"Why does it take so long to do this task that used to take literally one second?", I hear you ask, in your whiny, perfectionist, nitpicky, aspie, "expects things to improve rather than get worse" nerd voice. And I'd love to tell you the answer. But since there's zero feedback or log messages of any kind that I can see during this delay, and the system doesn't respond to anything (e.g sysreq hotkeys) during this time, I still haven't managed to figure it out. I suspect it's something to do with network mounts. I would spend time looking into why I have this amazing and exciting new 300+ second delay, but there was apparently a plague of locusts some time between 2014 and 2016, and they've absolutely decimated the field where I grow my fucks.

Interestingly, devuan lacks this...uh... "feature".

So to summarise and and to directly respond to your question: systemd brings coffee, because we now have more time to make it while it spends 5 minutes unnecessarily doing god-knows-what during shutdown.

There's a new comet in town and you don't need a fancy multi-million-dollar telescope to see it. Just regular eyeballs

Dr AntiSol, astrophysicist

This is not visible

I was trying to get a look at this a couple of weeks ago, when it was still above the horizon.

I'm not sure where The Reg is getting their info (or maybe somebody's not paying attention), but according to all the info I have this is no longer visible as it's dropped below the horizon. I'm at about -40S and it hasn't been visible for about a week IIRC. Even the site that the article links to says that it rises for me at 06:30 and sets at 15:00, which are... not ideal astronomical observing conditions.

Cosmo Communicator: Phone-laptop hybrid is neat, if niche, tilt at portable productivity

Dr AntiSol, astrophysicist

Re: I threw some money at this....

Thanks for this, I found it informative. I have been looking into the cosmo and waiting for Linux to become available for it (I didn't know they released it recently, a good step in the right direction). But I want something usable - It sounds like I should wait a little longer for it to stabilise and get the bugs ironed out.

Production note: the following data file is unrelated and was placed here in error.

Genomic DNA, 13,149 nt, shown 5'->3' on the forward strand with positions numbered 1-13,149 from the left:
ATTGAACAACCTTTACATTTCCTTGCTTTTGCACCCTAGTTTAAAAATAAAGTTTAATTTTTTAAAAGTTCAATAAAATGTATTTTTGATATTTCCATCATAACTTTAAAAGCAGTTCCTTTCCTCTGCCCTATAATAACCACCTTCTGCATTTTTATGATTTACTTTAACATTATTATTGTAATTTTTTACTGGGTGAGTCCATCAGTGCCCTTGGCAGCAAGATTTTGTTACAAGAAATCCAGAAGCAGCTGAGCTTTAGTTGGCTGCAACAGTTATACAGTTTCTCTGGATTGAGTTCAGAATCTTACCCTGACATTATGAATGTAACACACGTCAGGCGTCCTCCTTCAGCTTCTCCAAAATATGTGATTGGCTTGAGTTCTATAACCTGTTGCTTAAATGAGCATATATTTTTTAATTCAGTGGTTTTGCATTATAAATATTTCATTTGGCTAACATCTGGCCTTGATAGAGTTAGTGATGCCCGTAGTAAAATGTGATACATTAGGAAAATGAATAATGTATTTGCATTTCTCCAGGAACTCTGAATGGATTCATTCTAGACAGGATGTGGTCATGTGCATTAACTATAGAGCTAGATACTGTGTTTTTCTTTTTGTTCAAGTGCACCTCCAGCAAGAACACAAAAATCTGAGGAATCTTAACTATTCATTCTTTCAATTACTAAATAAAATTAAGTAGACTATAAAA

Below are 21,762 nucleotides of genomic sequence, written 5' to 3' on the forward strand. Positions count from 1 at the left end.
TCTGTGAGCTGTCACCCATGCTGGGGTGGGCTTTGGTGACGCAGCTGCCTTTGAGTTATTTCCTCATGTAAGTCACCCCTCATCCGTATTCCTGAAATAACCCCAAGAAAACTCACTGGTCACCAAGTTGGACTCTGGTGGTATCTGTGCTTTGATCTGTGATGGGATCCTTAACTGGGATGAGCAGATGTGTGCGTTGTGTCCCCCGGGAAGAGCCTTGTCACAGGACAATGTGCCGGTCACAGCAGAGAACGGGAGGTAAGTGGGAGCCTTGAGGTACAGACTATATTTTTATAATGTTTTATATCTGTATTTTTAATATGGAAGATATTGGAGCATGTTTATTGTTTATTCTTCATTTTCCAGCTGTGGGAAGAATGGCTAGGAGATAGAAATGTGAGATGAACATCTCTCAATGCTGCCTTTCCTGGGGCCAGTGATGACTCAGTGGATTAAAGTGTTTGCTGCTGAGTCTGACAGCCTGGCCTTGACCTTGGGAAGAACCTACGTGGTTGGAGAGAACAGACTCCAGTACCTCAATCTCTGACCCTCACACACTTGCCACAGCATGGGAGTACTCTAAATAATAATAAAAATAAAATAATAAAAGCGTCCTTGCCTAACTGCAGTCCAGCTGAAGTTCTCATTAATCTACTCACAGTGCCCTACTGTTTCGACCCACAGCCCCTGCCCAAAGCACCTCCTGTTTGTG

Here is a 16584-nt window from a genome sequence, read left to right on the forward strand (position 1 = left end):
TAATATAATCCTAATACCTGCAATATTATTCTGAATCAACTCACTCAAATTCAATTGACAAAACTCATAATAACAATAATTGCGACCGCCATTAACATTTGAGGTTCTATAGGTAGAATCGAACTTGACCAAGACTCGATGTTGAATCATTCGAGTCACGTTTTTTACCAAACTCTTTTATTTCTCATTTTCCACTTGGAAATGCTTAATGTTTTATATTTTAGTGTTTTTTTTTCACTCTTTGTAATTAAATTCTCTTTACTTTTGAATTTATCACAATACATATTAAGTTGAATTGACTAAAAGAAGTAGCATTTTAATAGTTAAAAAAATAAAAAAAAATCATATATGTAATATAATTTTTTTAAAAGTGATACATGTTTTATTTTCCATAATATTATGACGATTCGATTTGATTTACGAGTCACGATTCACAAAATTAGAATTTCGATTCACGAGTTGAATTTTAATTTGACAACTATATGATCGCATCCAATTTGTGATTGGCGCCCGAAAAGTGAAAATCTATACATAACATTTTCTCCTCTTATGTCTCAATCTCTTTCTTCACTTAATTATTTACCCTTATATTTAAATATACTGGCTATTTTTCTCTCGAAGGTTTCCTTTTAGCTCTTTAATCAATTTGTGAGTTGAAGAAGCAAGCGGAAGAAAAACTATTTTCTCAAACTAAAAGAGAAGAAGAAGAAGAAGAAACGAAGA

The article's comments on battery life are a bit of a concern, too. Could you give some more detail as to your experience with battery life / usage? Thanks! :)

Looking for a tech job? Have a browse – there are plenty of roles in our biggest listing yet

Dr AntiSol, astrophysicist
Thumb Up

Suggestion

This job listing thing you guys are doing is great, but I think it would be useful if these listings were a little more explicit about the work arrangement and the areas they're willing to consider hiring from. I assume all of these jobs are remote at the moment, but will the job stay remote after life gets back to normal? is the company looking to hire somebody in a particular country or region, or do they not care? Would help to narrow things down a bit WRT the jobs I might be interested in. Don't forget that your audience is global :)

We're number two! Microsoft's Edge browser slips past Firefox in latest set of NetMarketShare figures

Dr AntiSol, astrophysicist

Re: Does it matter anymore?

It's clear that this is simply not true anymore

It's not? Who makes chrome again?

Dr AntiSol, astrophysicist

Congratulations

I for one would like to congratulate Mozilla. Their continued efforts to turn firefox into chrome have successfully alienated what user base they had, so much so that even a Microsoft browser is now beating them. Good job! #achievementunlocked

ZX Spectrum prototype ROM is now available for download courtesy of boffins at the UK's Centre for Computing History

Dr AntiSol, astrophysicist

Re: known and loved (and argued over) in 1980s playgrounds across the land.

Yeah that sentence struck me as really inaccurate: It wasn't just playgrounds, or the 80s. And nobody who counts ever loved a speccy - all the sensible people were Commodore users ;)

On a more serious note, this is really cool news. I never really used a spectrum (just once or twice back in the day) but I'm all for any preservation efforts and particularly for making the rom available.

For the past five years, every FBI secret spy court request to snoop on Americans has sucked, says watchdog

Dr AntiSol, astrophysicist

Re: I'm shocked, I tell you!

Unethical system ripe for abuse is being abused and used unethically. News at 11.

--

These can also be granted retroactively if the agency needs to move quickly.

Oh that's just gold:

"Let Us In!"

"Do you have a warrant?"

"Yes!"

"Can I see it?"

"No!"

"Why not?"

"We don't have it yet"

"So... you don't have a warrant then?"

"No, we do"

"...but..."

"We just don't have one right now"

"...but..."

"We will have had a warrant right now. After we apply to get one later. Assuming we actually get it"

"..."

Planet Computers has really let things slide: Firm's third real-keyboard gizmo boasts 5G, Android 10, Linux support

Dr AntiSol, astrophysicist

I've been waiting for the cosmo to get proper Linux support before I order one. It's unfortunate that it hasn't happened yet (or at least it hadn't last time I checked), I'd love to give the my money.

this looks even more interesting, if the Linux support is there.